Sentence six of § 405(g) allows a remand to consider evidence that was not previously before the agency decisionmaker, "but only upon a showing that there is new evidence which is material and that there is good cause for failure to incorporate such evidence into the record in a prior proceeding." The party seeking remand bears the burden of demonstrating newness, materiality, and good cause. Hollon v. Comm'r of Soc. Sec., 447 F.3d 477, 483 (6th Cir. 2006). In this case, defendant concedes that the evidence upon which plaintiff bases his motion is new, and that good cause exists for his failure to incorporate the new evidence in the prior proceeding before the ALJ. (Docket Entry No. 14 at 6) However, defendant contests the materiality of the new evidence. Material evidence is evidence that would likely change the agency's decision. Bass v. McMahon, 499 F.3d 506, 513 (6th Cir. 2007). It is the February 10, 2012 decision of the ALJ - rendered final by the Appeals Council's denial of substantive review upon a finding that plaintiff's new evidence is not material (Tr. 5-6) - which is the subject of this court's review. E.g., Foster v. Halter, 279 F.3d 348, 357 (6th Cir. 2001).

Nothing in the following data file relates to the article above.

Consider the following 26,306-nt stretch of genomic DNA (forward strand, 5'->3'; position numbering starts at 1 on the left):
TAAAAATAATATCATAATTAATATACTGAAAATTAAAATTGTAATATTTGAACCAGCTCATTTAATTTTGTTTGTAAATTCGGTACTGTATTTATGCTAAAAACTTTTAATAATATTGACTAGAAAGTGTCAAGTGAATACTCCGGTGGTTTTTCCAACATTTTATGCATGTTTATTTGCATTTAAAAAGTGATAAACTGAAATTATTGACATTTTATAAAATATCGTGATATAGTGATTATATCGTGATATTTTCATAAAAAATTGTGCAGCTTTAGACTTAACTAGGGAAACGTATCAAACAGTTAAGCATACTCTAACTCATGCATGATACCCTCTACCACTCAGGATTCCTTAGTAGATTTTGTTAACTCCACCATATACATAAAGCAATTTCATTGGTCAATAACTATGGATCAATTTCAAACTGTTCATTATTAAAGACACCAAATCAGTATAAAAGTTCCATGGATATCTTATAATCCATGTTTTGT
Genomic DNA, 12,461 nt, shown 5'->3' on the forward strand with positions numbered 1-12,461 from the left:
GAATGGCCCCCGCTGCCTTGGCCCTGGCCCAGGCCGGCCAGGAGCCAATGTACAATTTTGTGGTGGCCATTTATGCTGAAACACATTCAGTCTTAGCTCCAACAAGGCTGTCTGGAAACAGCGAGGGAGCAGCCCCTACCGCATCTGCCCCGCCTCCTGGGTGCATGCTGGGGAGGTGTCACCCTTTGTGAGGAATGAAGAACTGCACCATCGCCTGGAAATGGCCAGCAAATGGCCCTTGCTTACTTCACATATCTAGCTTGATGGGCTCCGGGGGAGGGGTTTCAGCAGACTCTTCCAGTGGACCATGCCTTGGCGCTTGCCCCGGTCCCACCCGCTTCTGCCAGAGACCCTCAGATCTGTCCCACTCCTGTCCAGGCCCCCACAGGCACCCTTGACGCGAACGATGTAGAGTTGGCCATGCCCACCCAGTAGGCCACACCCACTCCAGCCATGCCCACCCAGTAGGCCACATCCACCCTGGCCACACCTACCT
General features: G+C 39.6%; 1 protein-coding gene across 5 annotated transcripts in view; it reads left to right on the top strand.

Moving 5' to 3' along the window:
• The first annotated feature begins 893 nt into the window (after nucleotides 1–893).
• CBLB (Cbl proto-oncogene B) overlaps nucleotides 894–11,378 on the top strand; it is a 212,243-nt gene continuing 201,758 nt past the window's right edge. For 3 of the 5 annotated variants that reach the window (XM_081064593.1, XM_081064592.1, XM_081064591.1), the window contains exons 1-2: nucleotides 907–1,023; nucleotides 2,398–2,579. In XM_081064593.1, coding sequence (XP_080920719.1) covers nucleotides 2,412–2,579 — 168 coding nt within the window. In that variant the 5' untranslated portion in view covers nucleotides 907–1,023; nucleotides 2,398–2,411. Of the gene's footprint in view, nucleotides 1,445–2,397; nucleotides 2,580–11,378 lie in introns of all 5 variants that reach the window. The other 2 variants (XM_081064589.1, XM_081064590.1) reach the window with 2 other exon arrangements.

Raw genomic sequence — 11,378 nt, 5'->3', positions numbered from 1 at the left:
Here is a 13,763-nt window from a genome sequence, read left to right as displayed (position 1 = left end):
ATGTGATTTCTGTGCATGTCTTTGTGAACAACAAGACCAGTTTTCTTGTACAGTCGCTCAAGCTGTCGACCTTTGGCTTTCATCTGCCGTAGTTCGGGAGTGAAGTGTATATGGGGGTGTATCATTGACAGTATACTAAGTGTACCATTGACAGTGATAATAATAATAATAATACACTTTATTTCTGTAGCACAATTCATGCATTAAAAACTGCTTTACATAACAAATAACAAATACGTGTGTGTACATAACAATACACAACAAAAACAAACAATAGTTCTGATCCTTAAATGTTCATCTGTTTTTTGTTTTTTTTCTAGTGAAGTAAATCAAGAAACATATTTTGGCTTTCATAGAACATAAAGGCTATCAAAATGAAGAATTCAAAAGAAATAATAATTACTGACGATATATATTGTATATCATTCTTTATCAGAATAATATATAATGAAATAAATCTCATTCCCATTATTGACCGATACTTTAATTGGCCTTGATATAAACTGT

It is well established that sentence six remand is not appropriate to consider evidence that a claimant's condition worsened after the administrative hearing. E.g., Wyatt v. Sec'y of Health & Human Servs., 974 F.2d 680, 685 (6th Cir. 1992). On its face, plaintiff's new evidence is not material to his condition at any time prior to the ALJ hearing, which was held on January 11, 2012. (Tr. 35-69) Although the new evidence refers to plaintiff's hospital admission on January 30, 2012, ten days before the issuance of the ALJ's decision, the recorded "Hisory of Present Illness" from the admission record states that "[h]e was in his usual state of health until last Friday when he developed blood in the urine, and dysuria." (Tr. 481) Although he was subsequently found to have a renal mass which unfortunately turned out to be malignant, there is no evidence that the renal mass had any symptomatic effect prior to the development of symptoms which led plaintiff to present to the emergency room on January 29, 2012. Although plaintiff briefly argues that he "had suffered from diabetes for some time and records of his October 30, 2010 hospitalization indicate the possibility of severe kidney illness" (Docket Entry No. 13 at 7), this attempt to relate the new evidence to the earlier period is unavailing. In particular, plaintiff appears to rely on a reference to blood work at this time (Tr. 384) noting that, "based on his test results, the National Kidney Foundation recommends use of an estimated glomerular filtration rate (GFR) for recognition, treatment and prevention of chronic kidney disease, and that a GFR of less than 60 ml/min/1.73 square meters may indicate chronic kidney disease." (Docket Entry No. 13 at 5) However, this blood chemistry report merely gives the definitional standard and warning which follows the calculation of an estimated GFR, without tying in to plaintiff's particular measurement; in fact, plaintiff's estimated GFR measured ">60" and within the normal reference range, rather than below 60 and within the scope of the warning. (Tr. 384) Thus, there does not appear to have been significant concern over plaintiff's kidney function in 2010, and there plainly were no contemporaneous allegations or findings of work-related limitations owing to any such cause, nor are any revealed in the ALJ's review of the entire record before him. (Tr. 14-29)